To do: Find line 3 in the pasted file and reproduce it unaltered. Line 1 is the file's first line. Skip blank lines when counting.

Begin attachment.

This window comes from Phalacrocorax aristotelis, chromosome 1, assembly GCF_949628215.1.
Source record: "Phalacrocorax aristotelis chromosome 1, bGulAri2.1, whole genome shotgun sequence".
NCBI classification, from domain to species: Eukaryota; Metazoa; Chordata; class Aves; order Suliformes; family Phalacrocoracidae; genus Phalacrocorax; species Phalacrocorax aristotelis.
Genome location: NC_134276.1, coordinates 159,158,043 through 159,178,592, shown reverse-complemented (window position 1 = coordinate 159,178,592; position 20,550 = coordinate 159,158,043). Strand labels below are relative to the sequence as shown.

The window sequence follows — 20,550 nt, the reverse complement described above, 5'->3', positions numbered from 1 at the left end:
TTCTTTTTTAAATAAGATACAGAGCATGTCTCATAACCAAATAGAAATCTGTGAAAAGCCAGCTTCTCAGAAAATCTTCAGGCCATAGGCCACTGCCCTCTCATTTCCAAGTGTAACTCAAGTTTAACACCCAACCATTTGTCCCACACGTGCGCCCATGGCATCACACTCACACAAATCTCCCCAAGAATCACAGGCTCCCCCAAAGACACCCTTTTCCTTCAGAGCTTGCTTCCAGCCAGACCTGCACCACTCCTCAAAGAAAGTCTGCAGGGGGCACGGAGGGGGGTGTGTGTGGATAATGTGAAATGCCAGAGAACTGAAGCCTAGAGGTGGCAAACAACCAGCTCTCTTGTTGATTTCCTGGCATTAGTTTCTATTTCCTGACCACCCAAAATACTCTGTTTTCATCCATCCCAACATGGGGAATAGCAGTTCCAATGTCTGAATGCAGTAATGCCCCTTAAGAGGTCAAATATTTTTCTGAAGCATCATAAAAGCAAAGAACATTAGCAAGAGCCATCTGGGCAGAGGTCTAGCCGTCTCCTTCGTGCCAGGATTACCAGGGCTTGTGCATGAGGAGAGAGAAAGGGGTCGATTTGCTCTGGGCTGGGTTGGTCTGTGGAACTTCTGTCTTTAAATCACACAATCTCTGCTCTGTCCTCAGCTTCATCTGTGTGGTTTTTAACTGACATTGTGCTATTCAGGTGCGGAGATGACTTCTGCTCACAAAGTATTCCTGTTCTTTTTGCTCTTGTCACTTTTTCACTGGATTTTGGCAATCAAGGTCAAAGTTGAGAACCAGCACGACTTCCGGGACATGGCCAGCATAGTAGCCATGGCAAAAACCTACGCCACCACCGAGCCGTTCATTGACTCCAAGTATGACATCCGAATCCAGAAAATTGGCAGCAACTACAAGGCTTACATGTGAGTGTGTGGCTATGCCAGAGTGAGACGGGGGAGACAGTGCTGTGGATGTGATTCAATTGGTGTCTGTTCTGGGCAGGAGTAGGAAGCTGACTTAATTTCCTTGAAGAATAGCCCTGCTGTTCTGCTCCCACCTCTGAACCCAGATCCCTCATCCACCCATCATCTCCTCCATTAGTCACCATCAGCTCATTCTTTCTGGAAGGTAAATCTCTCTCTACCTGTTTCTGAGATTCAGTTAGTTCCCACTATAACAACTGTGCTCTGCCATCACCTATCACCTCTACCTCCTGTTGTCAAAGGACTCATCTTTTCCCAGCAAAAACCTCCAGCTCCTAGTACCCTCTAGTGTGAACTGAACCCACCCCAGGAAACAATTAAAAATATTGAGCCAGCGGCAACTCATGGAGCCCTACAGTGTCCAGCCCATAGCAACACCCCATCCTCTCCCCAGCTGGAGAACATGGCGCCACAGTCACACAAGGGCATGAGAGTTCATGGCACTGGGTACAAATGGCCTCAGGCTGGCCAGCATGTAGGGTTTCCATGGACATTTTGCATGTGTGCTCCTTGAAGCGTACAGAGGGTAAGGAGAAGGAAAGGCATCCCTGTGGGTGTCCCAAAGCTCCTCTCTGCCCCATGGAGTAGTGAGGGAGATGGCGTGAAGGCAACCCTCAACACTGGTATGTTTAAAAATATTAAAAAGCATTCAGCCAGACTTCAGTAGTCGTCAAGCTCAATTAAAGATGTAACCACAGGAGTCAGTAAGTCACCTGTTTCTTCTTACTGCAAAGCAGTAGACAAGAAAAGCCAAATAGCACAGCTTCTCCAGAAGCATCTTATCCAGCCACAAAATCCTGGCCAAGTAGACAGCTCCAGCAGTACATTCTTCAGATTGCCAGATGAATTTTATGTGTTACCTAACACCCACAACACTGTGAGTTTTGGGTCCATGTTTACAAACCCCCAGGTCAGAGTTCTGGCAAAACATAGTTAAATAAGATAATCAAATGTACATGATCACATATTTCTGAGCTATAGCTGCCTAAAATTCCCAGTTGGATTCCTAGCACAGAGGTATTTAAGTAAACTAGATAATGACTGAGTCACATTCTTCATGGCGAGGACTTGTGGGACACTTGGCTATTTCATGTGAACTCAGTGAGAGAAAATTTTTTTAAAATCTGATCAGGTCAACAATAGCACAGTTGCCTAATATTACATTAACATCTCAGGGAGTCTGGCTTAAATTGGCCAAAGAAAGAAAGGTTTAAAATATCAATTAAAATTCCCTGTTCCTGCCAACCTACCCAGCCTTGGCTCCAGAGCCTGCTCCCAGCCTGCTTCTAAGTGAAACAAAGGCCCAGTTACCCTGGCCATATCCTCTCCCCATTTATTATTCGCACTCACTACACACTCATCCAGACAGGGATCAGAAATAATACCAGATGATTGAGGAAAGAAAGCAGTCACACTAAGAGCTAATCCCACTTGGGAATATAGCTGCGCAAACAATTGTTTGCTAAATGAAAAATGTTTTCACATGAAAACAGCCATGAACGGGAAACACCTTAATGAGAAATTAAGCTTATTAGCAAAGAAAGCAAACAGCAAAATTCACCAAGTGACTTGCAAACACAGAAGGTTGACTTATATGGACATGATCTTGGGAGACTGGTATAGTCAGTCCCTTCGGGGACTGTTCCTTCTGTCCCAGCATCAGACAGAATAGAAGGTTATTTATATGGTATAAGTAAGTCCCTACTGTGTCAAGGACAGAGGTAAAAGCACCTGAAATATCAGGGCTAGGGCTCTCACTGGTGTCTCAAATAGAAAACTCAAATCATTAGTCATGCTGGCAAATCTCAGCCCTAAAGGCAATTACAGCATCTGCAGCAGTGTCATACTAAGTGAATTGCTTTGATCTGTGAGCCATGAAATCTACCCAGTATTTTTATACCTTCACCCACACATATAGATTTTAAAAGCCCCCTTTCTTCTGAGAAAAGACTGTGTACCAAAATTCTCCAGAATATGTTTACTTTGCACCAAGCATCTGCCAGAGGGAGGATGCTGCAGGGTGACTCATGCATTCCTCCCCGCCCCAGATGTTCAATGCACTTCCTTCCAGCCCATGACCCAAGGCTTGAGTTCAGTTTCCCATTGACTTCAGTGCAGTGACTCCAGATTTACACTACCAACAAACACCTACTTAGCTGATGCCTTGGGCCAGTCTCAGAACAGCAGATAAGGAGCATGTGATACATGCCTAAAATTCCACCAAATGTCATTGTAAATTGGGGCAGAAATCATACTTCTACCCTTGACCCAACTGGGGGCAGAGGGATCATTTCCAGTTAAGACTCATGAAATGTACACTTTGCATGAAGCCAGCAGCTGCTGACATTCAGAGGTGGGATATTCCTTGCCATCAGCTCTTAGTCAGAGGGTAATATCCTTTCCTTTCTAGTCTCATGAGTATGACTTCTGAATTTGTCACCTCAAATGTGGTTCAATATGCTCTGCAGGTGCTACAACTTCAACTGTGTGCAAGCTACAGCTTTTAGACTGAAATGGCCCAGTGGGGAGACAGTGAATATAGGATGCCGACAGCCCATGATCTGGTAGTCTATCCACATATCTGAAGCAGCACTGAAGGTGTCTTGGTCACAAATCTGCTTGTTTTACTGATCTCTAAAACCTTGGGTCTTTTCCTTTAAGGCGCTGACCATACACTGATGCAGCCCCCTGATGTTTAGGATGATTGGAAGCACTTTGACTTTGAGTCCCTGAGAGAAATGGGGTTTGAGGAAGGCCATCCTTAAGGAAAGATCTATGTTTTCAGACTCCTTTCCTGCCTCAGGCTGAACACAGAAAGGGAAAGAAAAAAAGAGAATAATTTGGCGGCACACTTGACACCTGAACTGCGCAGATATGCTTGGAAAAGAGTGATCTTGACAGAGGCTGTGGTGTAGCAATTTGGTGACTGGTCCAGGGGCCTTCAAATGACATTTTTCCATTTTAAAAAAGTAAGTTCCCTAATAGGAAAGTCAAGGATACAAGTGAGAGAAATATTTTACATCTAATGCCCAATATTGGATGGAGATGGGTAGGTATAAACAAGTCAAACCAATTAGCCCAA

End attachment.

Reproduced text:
NCBI classification, from domain to species: Eukaryota; Metazoa; Chordata; class Aves; order Suliformes; family Phalacrocoracidae; genus Phalacrocorax; species Phalacrocorax aristotelis.